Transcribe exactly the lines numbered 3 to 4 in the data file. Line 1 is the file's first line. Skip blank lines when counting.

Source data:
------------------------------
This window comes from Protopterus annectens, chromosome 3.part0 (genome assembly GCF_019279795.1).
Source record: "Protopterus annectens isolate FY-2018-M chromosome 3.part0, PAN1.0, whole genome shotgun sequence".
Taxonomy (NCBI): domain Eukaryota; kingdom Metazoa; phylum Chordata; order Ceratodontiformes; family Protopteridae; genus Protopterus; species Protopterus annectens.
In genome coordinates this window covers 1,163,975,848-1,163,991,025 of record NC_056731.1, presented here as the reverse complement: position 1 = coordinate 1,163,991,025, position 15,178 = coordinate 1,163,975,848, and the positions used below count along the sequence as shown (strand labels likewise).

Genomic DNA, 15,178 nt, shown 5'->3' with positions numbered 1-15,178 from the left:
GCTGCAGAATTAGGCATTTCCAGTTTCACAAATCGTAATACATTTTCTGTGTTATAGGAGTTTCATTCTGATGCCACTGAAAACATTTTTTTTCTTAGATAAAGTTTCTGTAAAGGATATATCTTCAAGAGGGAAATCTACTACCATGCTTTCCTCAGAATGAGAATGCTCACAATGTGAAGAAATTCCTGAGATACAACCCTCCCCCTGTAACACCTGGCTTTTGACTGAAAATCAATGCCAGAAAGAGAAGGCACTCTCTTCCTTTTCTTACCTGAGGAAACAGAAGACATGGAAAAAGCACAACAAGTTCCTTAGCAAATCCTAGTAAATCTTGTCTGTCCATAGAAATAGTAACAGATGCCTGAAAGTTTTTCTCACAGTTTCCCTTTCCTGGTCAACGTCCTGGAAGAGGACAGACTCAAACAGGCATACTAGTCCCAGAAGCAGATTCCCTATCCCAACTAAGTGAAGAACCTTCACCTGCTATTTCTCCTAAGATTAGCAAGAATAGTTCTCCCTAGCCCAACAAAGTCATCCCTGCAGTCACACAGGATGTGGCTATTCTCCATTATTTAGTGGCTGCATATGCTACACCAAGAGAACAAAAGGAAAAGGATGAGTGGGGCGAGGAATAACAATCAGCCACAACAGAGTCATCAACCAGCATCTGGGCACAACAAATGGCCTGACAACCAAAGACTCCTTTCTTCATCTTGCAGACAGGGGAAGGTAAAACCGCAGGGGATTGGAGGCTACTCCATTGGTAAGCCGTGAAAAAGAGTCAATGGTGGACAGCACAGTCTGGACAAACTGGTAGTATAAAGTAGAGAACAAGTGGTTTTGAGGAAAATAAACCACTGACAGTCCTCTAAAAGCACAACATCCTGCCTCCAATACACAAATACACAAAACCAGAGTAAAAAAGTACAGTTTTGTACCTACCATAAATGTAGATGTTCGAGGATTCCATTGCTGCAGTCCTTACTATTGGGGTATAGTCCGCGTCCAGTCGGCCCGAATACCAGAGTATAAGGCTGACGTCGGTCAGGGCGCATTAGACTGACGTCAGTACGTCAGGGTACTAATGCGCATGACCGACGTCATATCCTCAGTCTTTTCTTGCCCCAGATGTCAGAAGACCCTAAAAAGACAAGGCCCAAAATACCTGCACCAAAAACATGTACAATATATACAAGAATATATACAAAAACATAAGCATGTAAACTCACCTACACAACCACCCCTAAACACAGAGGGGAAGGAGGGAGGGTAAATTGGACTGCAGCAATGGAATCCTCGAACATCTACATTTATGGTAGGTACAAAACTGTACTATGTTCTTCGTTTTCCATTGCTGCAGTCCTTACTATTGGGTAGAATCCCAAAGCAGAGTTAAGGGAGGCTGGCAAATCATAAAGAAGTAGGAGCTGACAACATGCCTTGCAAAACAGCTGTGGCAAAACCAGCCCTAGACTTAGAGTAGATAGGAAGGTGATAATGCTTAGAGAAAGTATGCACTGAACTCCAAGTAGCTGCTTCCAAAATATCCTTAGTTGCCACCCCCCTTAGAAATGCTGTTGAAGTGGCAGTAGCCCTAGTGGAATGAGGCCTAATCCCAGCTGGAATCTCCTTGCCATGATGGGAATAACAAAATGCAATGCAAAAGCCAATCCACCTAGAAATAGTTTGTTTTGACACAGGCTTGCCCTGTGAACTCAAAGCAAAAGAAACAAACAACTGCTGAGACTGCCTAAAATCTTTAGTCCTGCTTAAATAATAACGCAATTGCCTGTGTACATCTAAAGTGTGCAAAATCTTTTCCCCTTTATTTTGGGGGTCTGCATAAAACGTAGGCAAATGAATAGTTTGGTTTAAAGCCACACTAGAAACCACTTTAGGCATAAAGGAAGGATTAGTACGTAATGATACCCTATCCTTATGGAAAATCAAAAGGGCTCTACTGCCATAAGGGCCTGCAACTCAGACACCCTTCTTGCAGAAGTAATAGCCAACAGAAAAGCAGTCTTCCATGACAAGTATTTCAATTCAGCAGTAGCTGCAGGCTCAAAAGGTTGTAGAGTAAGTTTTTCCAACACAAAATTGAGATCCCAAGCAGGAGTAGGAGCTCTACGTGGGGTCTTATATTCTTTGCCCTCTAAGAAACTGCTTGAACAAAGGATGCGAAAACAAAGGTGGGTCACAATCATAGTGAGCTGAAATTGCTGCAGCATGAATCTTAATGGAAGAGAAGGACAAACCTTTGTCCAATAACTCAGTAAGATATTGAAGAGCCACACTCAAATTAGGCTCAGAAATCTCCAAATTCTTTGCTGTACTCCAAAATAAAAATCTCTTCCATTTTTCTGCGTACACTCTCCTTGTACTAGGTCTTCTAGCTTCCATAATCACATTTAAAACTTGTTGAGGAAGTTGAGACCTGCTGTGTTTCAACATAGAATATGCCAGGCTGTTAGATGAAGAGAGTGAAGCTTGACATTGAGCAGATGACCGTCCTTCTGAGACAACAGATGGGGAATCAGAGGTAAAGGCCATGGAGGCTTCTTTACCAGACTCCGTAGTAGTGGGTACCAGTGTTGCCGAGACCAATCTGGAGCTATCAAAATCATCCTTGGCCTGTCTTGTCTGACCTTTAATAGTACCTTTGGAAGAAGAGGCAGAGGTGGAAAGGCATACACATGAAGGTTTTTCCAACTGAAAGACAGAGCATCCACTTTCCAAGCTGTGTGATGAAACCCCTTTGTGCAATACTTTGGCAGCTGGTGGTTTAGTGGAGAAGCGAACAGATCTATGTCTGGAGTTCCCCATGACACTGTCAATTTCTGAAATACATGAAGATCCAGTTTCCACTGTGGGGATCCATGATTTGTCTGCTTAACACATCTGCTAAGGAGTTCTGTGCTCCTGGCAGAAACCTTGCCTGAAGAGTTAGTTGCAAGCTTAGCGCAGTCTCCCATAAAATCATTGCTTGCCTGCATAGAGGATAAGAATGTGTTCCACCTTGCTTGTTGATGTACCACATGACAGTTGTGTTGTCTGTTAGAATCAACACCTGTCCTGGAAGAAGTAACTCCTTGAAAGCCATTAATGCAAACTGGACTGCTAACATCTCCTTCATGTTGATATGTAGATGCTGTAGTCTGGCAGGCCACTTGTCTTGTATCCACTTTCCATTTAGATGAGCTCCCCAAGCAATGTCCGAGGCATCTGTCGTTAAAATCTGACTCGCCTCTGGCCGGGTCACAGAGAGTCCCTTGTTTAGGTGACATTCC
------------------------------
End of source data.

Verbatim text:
Taxonomy (NCBI): domain Eukaryota; kingdom Metazoa; phylum Chordata; order Ceratodontiformes; family Protopteridae; genus Protopterus; species Protopterus annectens.
In genome coordinates this window covers 1,163,975,848-1,163,991,025 of record NC_056731.1, presented here as the reverse complement: position 1 = coordinate 1,163,991,025, position 15,178 = coordinate 1,163,975,848, and the positions used below count along the sequence as shown (strand labels likewise).